Interesting closing process

3 Replies

As many veteran real estate investors already know (and many new investors like myself will soon find out), things don't always go as planned in real estate investing. We are in the process of buying our 1st (technically 2nd because we did Airbnb with our first home) investment property. We are buying a SFH in Detroit to rent out and become landlords. We have gone through the whole deal of finding a property, running the numbers, getting financing, ect. and were set to close tomorrow (target date for all parties).

Turns out, the house we are trying to buy is 2 properties (one with house and the other with land) which is why the yard is so big. And the title of the 2nd property doesn't have the owners name on it. They bought it and have the deed but they didn't get their name on the title.

So the title company is saying they need to combine the properties and put them under one address (one parcel #) and one name on the title before they can sell it to me. They are saying it will take 30 days to complete this. 

Anyone have any experience with something similar is welcome to share, or just any thoughts in general are welcome.

Excuse the gramer, I am writing this on my phone.

Originally posted by @Kwame Searcy

...Turns out, the house we are trying to buy is 2 properties (one with house and the other with land) which is why the yard is so big. And the title of the 2nd property doesn't have the owners name on it. They bought it and have the deed but they didn't get their name on the title.

So the title company is saying they need to combine the properties and put them under one address (one parcel #) and one name on the title before they can sell it to me. They are saying it will take 30 days to complete this. 

Anyone have any experience with something similar is welcome to share, or just any thoughts in general are welcome.

If you want to avoid the hold up I would close on the properly titled property with the title insurance and buy the separate lot in a different transaction. There are benefits and negatives to both ways of doing it. The orphaned lot is 10 times easier to get the assessed value lowered on for property tax purposes than if it becomes part of your more valuable property. Then combine them at a later date into one parcel if you choose to do so.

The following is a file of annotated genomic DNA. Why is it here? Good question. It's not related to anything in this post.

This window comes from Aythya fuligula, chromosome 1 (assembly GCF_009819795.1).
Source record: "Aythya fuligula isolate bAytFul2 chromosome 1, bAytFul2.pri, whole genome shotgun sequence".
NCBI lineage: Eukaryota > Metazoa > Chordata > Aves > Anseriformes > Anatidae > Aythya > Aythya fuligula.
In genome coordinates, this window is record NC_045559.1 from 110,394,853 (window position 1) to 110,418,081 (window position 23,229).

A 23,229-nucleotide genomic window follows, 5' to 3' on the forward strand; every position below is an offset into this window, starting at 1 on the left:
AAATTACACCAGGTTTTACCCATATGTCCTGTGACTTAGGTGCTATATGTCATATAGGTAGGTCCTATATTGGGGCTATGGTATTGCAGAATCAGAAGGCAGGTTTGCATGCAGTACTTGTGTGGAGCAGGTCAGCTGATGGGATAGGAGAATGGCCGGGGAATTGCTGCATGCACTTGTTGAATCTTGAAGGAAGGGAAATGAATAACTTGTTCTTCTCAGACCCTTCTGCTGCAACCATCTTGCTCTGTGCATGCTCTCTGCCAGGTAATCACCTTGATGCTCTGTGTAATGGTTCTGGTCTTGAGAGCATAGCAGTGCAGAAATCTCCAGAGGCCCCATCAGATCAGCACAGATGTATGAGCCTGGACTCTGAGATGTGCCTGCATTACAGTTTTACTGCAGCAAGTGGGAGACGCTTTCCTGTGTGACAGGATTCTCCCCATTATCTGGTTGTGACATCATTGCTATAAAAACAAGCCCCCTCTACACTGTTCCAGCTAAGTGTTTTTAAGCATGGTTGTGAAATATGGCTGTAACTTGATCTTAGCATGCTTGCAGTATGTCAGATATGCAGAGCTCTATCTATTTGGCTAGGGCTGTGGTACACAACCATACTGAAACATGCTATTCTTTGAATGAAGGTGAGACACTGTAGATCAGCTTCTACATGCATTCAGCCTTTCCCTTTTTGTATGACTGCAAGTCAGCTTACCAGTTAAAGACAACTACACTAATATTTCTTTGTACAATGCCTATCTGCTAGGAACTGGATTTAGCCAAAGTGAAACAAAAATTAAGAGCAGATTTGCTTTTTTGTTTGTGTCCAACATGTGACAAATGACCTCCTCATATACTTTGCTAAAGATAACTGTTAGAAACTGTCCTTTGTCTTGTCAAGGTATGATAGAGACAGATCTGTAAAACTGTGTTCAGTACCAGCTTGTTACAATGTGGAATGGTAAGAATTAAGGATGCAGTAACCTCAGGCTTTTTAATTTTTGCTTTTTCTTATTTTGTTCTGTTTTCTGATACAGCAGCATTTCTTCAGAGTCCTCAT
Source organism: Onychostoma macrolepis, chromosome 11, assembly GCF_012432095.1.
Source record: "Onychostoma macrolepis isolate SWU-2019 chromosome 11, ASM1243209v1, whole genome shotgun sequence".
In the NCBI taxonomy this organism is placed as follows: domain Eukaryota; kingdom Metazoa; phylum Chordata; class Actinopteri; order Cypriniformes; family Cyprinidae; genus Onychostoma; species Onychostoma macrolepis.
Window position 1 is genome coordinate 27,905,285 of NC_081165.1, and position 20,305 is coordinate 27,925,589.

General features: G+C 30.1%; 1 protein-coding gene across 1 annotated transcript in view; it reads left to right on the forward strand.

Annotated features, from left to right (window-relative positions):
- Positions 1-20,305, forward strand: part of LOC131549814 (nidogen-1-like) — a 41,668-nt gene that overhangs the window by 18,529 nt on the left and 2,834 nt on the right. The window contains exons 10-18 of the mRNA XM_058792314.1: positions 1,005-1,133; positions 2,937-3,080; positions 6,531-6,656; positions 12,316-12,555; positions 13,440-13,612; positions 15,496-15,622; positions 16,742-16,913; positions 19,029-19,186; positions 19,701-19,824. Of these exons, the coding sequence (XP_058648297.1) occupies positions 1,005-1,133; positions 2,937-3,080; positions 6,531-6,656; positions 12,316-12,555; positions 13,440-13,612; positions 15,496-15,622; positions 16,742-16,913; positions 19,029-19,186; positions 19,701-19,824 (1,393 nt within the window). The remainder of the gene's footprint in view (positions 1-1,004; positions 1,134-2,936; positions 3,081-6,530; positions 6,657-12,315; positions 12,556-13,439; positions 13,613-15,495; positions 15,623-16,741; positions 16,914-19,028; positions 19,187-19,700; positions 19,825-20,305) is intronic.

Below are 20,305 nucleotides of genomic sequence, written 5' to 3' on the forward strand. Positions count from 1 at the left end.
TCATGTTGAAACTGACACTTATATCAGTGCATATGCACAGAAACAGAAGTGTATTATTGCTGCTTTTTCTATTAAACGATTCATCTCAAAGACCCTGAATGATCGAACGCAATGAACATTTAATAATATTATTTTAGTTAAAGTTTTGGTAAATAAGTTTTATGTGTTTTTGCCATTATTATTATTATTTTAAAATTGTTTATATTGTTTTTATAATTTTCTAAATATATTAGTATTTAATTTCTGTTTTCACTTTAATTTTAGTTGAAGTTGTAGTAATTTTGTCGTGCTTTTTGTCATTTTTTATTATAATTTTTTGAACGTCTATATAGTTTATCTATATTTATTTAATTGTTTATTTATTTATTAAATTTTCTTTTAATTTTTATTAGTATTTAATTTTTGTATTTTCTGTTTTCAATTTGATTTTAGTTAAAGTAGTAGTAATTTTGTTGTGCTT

Agreed, no need to "combine" the lots.  The dee could be recorded,mother immediately sold, unless we're missing something.

Originally posted by @Richard Dunlop :
Originally posted by @Kwame Searcy: 

...Turns out, the house we are trying to buy is 2 properties (one with house and the other with land) which is why the yard is so big. And the title of the 2nd property doesn't have the owners name on it. They bought it and have the deed but they didn't get their name on the title.

So the title company is saying they need to combine the properties and put them under one address (one parcel #) and one name on the title before they can sell it to me. They are saying it will take 30 days to complete this. 

Anyone have any experience with something similar is welcome to share, or just any thoughts in general are welcome.

If you want to avoid the hold up I would close on the properly titled property with the title insurance and buy the separate lot in a different transaction. There are benefits and negatives to both ways of doing it. The orphaned lot is 10 times easier to get the assessed value lowered on for property tax purposes than if it becomes part of your more valuable property. Then combine them at a later date into one parcel if you choose to do so.

 The path forward is to just close on one property and pay a dollar for the deed to the other lot separately. I was thinking about combining them at a later date once I own both plots.

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